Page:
Nottingham rock band The Ruffs and Director Luke Radford collaborate to bring this narrative music video and a modern day retelling of Alan Sillitoe’s Saturday Night and Sunday Morning. Split into two songs, MST follows Arthur Seaton escaping his gray workspace into the world of the weekend, booze, parties, and women, while Who Do You brings a solemn note of reflection after finding a new romance before his past begins to catch up with him, and Arthur is forced to face the consequences. The heavy energy of a Saturday night, the quiet come down and stark realisations of Sunday morning. Starring Aaron Lodge, Kelly Jaggers, and Esmeé Matthews.
HOW IT GOT MADE
Why it's important
Saturday Night and Sunday Morning was originally written by Nottingham born Alan Sillitoe, and published in 1958. Just two years later, the film adaptation made by Woodfall Films was released, welcoming the late Albert Finney to the silver screen in his unforgettable role as Arthur Seaton; a hard drinking, hard fighting factory worker who treads on thin ice when he has an affair with a married woman.
Shocking audiences at the time, the film has gone on to be revered for its believable depiction of the working class, which stood in stark contrast to the whimsical melodramas of the upper class being portrayed in a lot of films at the time. Considered a pillar of the British New Wave of cinema, the environment, themes and characters found in Saturday Night and Sunday Morning are still as relevant as ever.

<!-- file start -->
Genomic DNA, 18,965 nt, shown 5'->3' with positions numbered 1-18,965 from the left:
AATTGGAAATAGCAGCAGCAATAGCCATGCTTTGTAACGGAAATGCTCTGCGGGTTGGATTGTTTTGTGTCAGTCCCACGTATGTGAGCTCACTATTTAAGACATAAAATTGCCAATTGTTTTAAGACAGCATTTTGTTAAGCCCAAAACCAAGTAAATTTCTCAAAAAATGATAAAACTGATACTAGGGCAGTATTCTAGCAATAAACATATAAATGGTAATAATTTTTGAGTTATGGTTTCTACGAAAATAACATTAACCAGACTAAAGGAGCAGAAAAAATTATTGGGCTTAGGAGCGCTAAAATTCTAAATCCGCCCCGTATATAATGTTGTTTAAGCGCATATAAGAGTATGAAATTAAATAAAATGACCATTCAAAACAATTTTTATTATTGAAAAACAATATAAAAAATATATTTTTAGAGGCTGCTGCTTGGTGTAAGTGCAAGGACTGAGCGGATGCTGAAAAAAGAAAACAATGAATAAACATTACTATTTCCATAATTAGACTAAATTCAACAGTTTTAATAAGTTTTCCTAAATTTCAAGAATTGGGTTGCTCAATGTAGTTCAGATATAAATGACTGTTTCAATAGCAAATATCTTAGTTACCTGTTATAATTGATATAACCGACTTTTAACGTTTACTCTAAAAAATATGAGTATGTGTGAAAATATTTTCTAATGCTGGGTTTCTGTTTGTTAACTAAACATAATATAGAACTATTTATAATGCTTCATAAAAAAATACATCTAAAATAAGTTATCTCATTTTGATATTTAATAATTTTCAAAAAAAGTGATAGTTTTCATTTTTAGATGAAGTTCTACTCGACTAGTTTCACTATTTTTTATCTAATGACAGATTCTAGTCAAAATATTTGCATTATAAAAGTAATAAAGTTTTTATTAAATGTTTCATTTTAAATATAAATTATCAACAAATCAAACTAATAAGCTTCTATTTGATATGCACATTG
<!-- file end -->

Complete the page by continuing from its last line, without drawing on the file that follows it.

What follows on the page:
Directed by Luke Radford
I saw Saturday Night and Sunday Morning a few years ago and immediately read the book it's based on. It’s over 60 years since it was first released and the environment, themes and characters still resonate. I took themes and key elements of the original narrative and placed them in a contemporary setting with Arthur Seaton now working in telesales rather than the Raleigh factory.
The characters, setting, themes and dialect felt close to home. It sparked an interest in working-class identity, my own identity and became an anchor point for a lot of the photography, music and film I’m interested in. Characters and themes felt familiar and I wanted to explore how they would exist in a contemporary setting. The film/book felt real, honest and refreshing but also full of anger and alienation, with Arthur fighting the anticipation of settling down and turning into his parents. I’ve shown it to a lot of friends who normally wouldn’t be interested in watching a black and white film, and they enjoyed it because it still resonates. Almost everything about the story and its characters is still relatable and recognisable in 2019.
“A breath of fresh air and a shot in the arm. This is filmmaking with depth, style and confidence.”
Film Critic/BFI Senior Curator of Fiction